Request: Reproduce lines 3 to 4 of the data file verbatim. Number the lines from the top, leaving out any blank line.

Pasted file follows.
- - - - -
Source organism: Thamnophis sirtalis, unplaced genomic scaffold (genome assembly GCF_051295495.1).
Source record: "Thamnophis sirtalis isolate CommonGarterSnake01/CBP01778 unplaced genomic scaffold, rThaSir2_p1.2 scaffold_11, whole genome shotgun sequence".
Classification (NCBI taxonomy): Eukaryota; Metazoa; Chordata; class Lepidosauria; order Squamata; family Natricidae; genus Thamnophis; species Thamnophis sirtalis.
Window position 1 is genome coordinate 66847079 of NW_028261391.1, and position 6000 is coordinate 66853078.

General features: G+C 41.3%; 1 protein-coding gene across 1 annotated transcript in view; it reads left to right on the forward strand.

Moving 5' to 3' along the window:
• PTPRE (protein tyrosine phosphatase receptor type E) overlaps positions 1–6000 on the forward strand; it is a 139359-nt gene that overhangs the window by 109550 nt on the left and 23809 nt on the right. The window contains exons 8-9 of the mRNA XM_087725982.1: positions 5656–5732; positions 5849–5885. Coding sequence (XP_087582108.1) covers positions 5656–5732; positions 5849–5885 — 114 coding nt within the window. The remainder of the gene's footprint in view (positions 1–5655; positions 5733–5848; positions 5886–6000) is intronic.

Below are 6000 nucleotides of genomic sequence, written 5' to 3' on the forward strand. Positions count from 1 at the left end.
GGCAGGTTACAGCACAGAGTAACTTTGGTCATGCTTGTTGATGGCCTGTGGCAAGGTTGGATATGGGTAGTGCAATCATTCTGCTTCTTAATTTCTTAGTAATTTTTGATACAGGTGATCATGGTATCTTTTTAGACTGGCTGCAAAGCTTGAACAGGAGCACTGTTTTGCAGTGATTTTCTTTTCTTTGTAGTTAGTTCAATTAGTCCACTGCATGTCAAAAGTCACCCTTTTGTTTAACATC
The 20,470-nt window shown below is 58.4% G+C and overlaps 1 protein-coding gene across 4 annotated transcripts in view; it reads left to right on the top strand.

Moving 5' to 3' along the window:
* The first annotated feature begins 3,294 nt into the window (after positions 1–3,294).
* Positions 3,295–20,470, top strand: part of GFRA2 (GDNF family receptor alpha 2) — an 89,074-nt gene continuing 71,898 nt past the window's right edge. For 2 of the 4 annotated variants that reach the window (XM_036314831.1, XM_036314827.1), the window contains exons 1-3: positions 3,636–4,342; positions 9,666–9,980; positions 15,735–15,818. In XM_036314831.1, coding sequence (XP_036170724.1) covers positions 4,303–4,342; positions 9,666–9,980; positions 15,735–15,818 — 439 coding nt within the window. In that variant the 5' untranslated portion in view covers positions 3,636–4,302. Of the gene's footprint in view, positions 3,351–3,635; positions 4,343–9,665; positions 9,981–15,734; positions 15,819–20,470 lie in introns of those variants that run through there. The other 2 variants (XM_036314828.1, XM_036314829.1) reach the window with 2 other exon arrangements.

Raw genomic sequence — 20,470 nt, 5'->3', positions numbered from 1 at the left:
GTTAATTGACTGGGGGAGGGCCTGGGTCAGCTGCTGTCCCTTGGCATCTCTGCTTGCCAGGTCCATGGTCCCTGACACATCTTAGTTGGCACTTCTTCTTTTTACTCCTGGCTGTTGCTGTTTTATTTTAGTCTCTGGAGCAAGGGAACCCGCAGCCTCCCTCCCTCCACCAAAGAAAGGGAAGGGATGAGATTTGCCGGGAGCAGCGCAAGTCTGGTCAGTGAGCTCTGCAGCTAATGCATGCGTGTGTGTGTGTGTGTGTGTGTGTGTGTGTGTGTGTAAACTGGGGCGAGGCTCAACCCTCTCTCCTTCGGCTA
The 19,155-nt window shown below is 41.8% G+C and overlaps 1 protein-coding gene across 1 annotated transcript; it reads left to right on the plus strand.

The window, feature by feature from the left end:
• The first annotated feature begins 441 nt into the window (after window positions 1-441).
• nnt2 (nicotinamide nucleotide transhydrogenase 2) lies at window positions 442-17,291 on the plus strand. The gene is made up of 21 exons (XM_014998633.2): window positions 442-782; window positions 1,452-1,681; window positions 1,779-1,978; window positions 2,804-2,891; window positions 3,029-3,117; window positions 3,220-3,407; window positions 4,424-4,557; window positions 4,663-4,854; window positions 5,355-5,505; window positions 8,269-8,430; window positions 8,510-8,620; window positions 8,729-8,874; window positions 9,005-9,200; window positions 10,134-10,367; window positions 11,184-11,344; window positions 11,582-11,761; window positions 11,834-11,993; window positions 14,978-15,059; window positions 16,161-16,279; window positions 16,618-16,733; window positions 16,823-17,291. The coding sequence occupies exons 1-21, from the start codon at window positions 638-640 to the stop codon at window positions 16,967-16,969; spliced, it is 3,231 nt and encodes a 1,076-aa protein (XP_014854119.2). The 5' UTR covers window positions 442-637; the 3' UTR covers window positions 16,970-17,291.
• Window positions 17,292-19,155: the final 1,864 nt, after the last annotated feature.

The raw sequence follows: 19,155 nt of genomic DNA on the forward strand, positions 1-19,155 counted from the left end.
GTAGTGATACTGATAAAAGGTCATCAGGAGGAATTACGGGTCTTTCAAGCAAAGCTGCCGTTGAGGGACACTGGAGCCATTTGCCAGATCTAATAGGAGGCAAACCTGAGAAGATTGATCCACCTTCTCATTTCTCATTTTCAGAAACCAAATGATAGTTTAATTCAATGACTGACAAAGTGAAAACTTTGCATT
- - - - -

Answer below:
Classification (NCBI taxonomy): Eukaryota; Metazoa; Chordata; class Lepidosauria; order Squamata; family Natricidae; genus Thamnophis; species Thamnophis sirtalis.
Window position 1 is genome coordinate 66847079 of NW_028261391.1, and position 6000 is coordinate 66853078.